World Mental Health Day
12 Oct 2020
We have always prided ourselves on delivering not just housing for our residents, but somewhere to call home and to build their lives. World Mental Health Day is a great opportunity for us to raise awareness of our dedicated staff working with customers throughout this difficult time, as well as to credit our customers for adapting to the ‘new normal’.
Our modern, inspirational, mental health supported housing schemes transform the life experience and opportunities of people with mental health needs who were previously living in more institutional housing.
Our experienced and competent staff deliver effective support and care and have a range of skills and qualifications, including professional qualifications in social work and nursing. One staff member described how they’ve had to adapt to new safety measures and look after customers:
“Encouraging our customers to wear their masks. Some of them find it uncomfortable, but we keep on encouraging them because it keeps them safe. We encourage our customers to keep abreast of the news and discuss this with them. We switch on the news so that they can keep themselves updated and in the know. We keep going and keep encouraging everyone to keep safe.”
We work with customers who have a variety of needs including dual diagnosis, personality disorders, substance misuse, dementia and those with a forensic history.
Covid-19 has presented additional challenges to our services, such as an absolute ban on visitors and all mental health services receiving low coverage in the media. However, our dedicated key workers have helped our residents and customers to lead healthy and engaging lives throughout. Staff have had to adapt too, with one team member saying:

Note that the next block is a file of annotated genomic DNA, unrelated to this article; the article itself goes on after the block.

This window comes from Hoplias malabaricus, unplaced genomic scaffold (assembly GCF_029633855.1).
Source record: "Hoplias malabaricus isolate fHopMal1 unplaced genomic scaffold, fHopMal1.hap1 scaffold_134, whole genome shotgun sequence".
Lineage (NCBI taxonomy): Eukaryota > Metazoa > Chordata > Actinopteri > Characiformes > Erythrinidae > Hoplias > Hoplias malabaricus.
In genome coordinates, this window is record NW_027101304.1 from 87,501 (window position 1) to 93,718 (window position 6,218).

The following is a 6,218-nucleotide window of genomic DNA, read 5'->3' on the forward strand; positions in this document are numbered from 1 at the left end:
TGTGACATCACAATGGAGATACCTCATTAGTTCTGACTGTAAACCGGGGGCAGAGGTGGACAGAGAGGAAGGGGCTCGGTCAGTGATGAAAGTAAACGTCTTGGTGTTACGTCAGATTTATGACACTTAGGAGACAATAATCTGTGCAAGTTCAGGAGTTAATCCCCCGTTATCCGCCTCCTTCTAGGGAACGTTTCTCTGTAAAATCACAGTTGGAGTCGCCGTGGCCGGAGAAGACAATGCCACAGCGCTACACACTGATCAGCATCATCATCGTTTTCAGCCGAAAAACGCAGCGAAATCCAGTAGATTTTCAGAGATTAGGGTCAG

“For me, it was quite difficult, because I did not understand much about it, but then I learnt about keeping ourselves safe, how to keep our customers safe. It was not staff and customers anymore; we were all just vulnerable individuals. I was mostly here with one other staff member, and we were almost in a bubble, and the most important thing was keeping us and our customers safe. I am still learning, and I am still struggling. Every day. When can we go back to normal? When can we say to customers again that they are free and shouldn’t be worried? That’s the struggle for me. For me, it is bad enough, so how do I tell those with severe mental health needs? It will continue to be challenging.”
Some residents have found it challenging and difficult cope. One described how:
“At the beginning, I was surprised at the news of Covid-19. I wanted to do some research into it. I didn’t know who would be affected by it or anything. The staff helped me to understand what was happening. I spent a lot of time speaking to the night staff about it. Boredom set in. I overcame it though, I watched the television, and listened to the radio. I try to keep myself safe now. I try not to go out as much. I go to the shop to buy my drinks and that’s it. I don’t want to catch Covid-19.”
At our Camden-based care and support scheme, where 13 adults with complex mental health needs are supported, residents have been growing their own fruit and vegetables. When restrictions were first eased and garden centres given the go-ahead to reopen, Sarah, Care Home Manager, looked to make the most of their nearby centre: “It was a new thing that we decided to do and due to covid-19 restrictions, it was one of the safest places to attend… We bought a corn plant that is now growing in the garden and took it from there.”